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About Writing Right: The Blog

WRITING A BOOK SCENE

Someone went online the other day to ask how to write a book scene. Not surprisingly, there weren't a ton of people jumping up to help him with an answer. For good reason, as you'll see from my response.

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How do you write a book scene? Simple. You sit down at your computer (make sure it's turned on first). You open up a blank page. And, you start writing at the beginning and continue until the end.

 

I told you it was simple.

 

What's not so simple is getting the responsive answer to your question you seek from someone else. That's because there is no responsive answer from someone else. You're the writer. You create the scene from the thoughts, visions, and images in your head. You do the heavy lifting. You take the reader wherever it is you want him to go. Read More 

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CAN YOU GET SUED?

Someone asked online the other day if he can be sued for novelizing a "secret" someone told him. As usual, Queenie was there to muddy the waters. I hope I helped to clear them. Here's what I said.

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Please forgive the Queen of Wrong for she knows not what she does. Or, apparently, says. Of course you can get sued for writing a novel based upon a secret someone told you. You can get sued for crossing the street in rush hour or drying your socks on a line in plain view of the public. In fact, you can get sued for damned near anything, including for telling someone you can't get sued!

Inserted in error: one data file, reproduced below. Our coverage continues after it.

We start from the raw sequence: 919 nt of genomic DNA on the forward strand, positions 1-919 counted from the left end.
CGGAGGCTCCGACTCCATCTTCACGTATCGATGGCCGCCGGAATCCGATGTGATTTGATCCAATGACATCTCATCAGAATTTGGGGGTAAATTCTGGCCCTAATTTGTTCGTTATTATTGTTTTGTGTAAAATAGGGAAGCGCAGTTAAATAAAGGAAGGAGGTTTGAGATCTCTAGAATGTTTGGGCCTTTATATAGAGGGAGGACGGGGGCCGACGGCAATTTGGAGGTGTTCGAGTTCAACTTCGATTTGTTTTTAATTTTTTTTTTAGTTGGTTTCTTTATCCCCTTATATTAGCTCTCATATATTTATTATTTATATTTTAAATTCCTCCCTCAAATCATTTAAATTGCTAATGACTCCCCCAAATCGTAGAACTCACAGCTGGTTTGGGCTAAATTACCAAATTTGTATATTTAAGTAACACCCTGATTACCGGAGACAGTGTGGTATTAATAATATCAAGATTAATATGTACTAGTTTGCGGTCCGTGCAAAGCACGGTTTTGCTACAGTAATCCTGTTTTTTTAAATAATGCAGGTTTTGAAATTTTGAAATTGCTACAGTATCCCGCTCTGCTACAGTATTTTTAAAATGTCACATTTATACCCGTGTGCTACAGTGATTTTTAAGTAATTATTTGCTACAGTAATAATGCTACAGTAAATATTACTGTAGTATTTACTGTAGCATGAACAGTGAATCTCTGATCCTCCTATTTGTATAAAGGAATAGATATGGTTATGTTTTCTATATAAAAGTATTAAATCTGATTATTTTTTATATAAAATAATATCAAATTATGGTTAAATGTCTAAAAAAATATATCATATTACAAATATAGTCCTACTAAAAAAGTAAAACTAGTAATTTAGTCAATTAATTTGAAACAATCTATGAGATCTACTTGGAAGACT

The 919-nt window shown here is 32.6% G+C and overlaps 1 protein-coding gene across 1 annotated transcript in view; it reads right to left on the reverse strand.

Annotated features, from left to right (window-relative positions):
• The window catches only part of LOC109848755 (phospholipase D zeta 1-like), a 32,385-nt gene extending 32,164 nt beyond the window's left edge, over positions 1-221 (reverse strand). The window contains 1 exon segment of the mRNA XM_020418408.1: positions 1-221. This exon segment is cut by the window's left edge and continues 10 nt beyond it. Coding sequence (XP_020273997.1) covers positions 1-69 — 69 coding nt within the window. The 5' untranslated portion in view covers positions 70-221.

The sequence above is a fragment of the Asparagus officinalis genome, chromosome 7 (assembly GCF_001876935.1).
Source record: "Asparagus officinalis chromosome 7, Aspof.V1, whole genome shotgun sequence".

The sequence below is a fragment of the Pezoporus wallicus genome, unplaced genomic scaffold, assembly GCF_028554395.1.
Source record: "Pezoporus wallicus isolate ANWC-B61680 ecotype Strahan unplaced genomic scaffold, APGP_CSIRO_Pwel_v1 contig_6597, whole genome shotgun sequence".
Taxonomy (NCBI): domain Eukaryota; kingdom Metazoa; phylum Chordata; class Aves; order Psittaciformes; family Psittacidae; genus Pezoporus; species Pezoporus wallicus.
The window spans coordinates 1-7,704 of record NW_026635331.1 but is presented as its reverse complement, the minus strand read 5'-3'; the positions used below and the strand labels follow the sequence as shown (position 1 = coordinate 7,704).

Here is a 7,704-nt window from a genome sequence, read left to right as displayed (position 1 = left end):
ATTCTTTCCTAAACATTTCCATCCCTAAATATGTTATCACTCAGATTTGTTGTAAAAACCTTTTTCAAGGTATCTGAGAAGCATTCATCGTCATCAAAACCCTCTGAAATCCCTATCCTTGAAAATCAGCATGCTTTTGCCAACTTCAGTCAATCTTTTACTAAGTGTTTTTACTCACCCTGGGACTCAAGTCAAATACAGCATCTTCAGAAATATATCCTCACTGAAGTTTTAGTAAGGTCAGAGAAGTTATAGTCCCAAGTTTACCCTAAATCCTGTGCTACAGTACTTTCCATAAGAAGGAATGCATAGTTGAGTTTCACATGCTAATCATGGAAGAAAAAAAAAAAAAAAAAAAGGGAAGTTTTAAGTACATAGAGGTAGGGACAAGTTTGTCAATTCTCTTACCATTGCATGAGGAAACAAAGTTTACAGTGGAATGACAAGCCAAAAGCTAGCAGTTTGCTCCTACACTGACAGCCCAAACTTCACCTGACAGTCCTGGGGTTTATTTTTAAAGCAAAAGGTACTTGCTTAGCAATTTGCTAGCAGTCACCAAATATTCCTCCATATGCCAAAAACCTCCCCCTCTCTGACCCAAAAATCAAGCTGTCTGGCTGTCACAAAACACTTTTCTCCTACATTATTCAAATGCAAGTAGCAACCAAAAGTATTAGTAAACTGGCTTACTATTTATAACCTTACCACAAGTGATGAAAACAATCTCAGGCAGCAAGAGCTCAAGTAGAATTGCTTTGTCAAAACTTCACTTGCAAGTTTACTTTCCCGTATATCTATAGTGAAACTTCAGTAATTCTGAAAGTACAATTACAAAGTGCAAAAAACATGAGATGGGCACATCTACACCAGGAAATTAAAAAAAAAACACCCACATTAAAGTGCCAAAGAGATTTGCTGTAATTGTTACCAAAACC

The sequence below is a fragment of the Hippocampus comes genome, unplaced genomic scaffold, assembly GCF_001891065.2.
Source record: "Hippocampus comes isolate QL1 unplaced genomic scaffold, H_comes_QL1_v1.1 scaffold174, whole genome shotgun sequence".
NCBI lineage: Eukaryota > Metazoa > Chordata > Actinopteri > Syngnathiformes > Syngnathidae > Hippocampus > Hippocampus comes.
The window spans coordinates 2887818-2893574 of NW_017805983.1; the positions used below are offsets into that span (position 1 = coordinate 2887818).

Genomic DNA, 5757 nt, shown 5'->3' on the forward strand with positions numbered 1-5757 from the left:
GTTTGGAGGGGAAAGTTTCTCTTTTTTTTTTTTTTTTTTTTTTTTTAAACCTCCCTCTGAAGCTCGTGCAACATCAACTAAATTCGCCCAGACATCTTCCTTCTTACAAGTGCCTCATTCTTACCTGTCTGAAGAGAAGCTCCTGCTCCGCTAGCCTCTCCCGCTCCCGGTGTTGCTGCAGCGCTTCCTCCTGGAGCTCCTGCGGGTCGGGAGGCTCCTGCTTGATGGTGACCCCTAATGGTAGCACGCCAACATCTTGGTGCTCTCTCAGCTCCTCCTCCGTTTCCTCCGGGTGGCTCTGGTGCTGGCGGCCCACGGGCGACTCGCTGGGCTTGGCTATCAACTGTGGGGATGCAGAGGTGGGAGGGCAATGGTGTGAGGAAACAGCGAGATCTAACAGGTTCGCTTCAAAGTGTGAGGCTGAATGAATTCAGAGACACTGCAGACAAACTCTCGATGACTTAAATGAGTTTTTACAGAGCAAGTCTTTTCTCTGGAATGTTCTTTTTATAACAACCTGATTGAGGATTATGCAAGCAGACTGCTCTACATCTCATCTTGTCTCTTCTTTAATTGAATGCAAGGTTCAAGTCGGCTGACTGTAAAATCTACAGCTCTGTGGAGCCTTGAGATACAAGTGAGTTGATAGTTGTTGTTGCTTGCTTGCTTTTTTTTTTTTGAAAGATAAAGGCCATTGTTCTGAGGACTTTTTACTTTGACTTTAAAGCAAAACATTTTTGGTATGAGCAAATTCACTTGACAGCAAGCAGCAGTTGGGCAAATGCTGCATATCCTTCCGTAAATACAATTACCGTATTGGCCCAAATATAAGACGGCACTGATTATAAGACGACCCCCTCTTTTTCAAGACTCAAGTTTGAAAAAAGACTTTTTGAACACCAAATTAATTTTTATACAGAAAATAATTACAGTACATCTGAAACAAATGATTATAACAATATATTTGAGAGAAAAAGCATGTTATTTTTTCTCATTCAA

That doesn't mean you should sit around stewing about every single thing you do. Being sued is common. Being sued successfully is another matter.

 

In the case that you mentioned, even if the person who told you a secret sues you, he or she won't prevail in court. That's because there is no legal precedent of which I am aware that makes spilling the beans an illegal act. Now, is it morally reprehensible? Sure. Does the person who shares the secret lack moral integrity? Probably, depending upon the secret. If the person told you in confidence that his brother is planning on blowing up a grade school next Tuesday, for instance, you would be morally obligated to notify the authorities. Whether or not you write about it afterward would be strictly a matter between you and your conscience. It's a case of protecting the greater good: In this case, that means saving lives above keeping secrets. Read More 

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IS THIS STORYLINE POPULAR?

A newbie author-to-be went online to ask his community a question: Will his specific Sci-Fi/Fantasy storyline be popular or not? Unfortunately, some ne'er-do-wells got to him before I could, but hopefully I straightened him--and them--out. Here's my response.